The London House
Uncovering a dark family secret sends one woman through the history of Britain's World War II spy network and glamorous 1930s Paris to save her family's reputation.
Caroline Payne thinks it's just another day of work until she receives a call from Mat Hammond, an old college friend and historian, but Mat has uncovered a scandalous secret kept buried for decades: In World War II, Caroline's British great-aunt betrayed family and country to marry her German lover.
Determined to find answers and save her family's reputation, Caroline flies to her family's ancestral home in London. She and Mat discover diaries and letters that reveal her grandmother and great-aunt were known as the "Waite sisters." Popular and witty, they came of age during the interwar years, a time of peace and luxury filled with dances, jazz clubs, and romance. The buoyant tone of the correspondence soon yields to sadder revelations as the sisters grow apart, and one leaves home for the glittering fashion scene of Paris, despite rumblings of a coming world war.
Each letter brings more questions. Was Caroline's great-aunt actually a traitor and Nazi collaborator, or is there a more complex truth buried in the past? Together, Caroline and Mat uncover stories of spies and secrets, love and heartbreak, and the events of one fateful evening in 1941 that changed everything.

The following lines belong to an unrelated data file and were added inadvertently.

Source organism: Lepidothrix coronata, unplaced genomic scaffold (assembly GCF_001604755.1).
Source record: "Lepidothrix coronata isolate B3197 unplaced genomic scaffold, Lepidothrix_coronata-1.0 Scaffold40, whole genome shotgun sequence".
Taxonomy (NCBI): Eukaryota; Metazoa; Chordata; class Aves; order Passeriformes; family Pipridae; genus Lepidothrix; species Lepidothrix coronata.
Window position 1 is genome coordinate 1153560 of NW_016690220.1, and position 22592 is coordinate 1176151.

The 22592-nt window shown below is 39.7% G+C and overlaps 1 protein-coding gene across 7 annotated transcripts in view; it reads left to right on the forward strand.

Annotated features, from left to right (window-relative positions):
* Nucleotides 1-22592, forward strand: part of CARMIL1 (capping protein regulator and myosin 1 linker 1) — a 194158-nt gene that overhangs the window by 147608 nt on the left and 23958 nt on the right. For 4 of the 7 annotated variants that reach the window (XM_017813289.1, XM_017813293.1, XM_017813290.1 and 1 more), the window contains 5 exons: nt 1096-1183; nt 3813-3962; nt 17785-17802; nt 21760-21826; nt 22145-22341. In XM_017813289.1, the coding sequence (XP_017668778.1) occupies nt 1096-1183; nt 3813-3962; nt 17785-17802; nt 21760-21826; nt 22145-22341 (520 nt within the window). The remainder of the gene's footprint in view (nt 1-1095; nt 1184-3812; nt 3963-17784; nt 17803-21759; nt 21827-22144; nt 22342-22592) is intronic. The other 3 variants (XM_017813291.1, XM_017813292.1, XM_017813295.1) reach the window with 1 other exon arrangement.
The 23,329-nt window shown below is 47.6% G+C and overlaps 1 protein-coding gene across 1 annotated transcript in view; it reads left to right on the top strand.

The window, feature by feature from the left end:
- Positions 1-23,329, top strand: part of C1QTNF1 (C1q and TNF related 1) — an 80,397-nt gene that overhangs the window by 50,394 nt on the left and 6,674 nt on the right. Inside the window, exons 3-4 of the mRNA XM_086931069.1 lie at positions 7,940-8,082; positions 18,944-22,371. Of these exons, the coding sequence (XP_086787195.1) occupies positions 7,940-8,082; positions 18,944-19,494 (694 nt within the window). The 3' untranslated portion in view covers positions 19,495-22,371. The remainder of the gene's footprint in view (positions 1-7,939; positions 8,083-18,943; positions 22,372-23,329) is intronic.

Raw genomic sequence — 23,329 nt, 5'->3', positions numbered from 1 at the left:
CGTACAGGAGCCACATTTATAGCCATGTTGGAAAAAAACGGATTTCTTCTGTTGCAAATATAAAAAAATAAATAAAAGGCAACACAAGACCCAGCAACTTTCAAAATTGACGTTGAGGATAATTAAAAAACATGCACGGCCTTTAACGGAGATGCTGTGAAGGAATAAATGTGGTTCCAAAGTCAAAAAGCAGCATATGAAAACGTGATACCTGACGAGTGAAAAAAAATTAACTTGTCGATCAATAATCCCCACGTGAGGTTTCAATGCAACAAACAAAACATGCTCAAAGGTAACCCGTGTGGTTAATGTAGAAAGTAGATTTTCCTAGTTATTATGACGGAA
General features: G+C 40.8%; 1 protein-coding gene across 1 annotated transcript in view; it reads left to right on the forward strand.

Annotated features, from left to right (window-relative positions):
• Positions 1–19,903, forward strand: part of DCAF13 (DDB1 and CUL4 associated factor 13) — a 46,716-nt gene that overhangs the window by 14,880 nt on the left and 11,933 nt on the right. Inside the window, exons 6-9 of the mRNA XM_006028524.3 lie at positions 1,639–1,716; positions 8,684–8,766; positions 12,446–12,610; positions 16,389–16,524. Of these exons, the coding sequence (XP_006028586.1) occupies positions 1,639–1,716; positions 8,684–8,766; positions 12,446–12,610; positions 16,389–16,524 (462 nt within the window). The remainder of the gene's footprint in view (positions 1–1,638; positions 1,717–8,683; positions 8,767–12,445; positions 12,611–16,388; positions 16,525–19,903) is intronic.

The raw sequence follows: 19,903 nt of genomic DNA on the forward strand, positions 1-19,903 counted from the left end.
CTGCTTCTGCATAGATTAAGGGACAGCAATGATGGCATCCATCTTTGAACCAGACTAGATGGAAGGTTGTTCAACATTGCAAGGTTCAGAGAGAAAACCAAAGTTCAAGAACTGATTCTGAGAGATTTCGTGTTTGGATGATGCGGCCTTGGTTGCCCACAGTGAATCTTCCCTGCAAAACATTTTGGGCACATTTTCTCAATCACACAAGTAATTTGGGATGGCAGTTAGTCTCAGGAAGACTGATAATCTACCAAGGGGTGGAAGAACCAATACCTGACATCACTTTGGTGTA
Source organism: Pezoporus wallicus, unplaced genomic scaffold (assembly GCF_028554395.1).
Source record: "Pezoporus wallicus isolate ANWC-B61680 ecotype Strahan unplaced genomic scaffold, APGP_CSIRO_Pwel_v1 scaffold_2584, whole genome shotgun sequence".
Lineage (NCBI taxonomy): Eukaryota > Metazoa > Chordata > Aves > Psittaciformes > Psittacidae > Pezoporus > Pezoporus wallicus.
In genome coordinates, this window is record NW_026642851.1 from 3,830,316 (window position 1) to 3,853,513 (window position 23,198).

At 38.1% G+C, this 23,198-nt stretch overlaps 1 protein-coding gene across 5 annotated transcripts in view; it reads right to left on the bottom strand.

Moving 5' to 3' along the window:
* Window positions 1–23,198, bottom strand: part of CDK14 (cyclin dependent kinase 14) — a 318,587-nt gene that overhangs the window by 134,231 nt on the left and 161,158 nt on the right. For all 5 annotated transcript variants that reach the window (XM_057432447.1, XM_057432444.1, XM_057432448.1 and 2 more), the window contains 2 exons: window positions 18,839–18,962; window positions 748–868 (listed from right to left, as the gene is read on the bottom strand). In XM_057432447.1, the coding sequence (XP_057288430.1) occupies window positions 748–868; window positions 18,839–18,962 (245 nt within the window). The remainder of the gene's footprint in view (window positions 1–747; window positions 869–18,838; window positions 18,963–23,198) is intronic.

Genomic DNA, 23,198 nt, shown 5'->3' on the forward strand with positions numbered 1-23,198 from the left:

In this rich historical novel from award-winning author Katherine Reay, a young woman is tasked with writing the next chapter of her family's story. But Caroline must choose whether to embrace a love of her own and proceed with caution if her family's decades-old wounds are to heal without tearing them even further apart.
Praise for The London House:
"Carefully researched, emotionally hewn, and written with a sure hand, The London House is a tantalizing tale of deeply held secrets, heartbreak, redemption, and the enduring way that family can both hurt and heal us. I enjoyed it thoroughly." --Kristin Harmel, New York Times bestselling author of The Book of Lost Names
- A stand-alone split-time novel
- Partially epistolary: the historical storyline is told through letters and journals
- Book length: approximately 102,000 words
- Includes discussion questions for book clubs
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